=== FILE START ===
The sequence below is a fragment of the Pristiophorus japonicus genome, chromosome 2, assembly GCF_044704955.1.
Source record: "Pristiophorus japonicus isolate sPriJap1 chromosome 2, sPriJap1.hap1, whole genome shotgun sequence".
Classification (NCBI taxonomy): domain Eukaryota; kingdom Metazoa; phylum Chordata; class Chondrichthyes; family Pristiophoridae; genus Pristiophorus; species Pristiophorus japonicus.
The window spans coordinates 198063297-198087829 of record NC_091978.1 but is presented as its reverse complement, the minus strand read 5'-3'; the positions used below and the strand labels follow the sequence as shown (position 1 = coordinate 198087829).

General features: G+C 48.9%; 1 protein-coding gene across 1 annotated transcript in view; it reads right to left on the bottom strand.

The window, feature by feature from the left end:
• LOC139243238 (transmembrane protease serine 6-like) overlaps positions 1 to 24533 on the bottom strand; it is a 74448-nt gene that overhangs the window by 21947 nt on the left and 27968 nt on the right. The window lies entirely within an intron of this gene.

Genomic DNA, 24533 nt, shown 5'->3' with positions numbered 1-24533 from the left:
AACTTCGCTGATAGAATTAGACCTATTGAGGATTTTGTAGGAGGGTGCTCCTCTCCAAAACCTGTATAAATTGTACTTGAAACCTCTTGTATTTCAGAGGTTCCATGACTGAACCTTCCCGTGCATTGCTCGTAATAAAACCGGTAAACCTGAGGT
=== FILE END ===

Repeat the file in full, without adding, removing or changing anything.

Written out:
The sequence below is a fragment of the Pristiophorus japonicus genome, chromosome 2, assembly GCF_044704955.1.
Source record: "Pristiophorus japonicus isolate sPriJap1 chromosome 2, sPriJap1.hap1, whole genome shotgun sequence".
Classification (NCBI taxonomy): domain Eukaryota; kingdom Metazoa; phylum Chordata; class Chondrichthyes; family Pristiophoridae; genus Pristiophorus; species Pristiophorus japonicus.
The window spans coordinates 198063297-198087829 of record NC_091978.1 but is presented as its reverse complement, the minus strand read 5'-3'; the positions used below and the strand labels follow the sequence as shown (position 1 = coordinate 198087829).

General features: G+C 48.9%; 1 protein-coding gene across 1 annotated transcript in view; it reads right to left on the bottom strand.

The window, feature by feature from the left end:
• LOC139243238 (transmembrane protease serine 6-like) overlaps positions 1 to 24533 on the bottom strand; it is a 74448-nt gene that overhangs the window by 21947 nt on the left and 27968 nt on the right. The window lies entirely within an intron of this gene.

Genomic DNA, 24533 nt, shown 5'->3' with positions numbered 1-24533 from the left:
AACTTCGCTGATAGAATTAGACCTATTGAGGATTTTGTAGGAGGGTGCTCCTCTCCAAAACCTGTATAAATTGTACTTGAAACCTCTTGTATTTCAGAGGTTCCATGACTGAACCTTCCCGTGCATTGCTCGTAATAAAACCGGTAAACCTGAGGT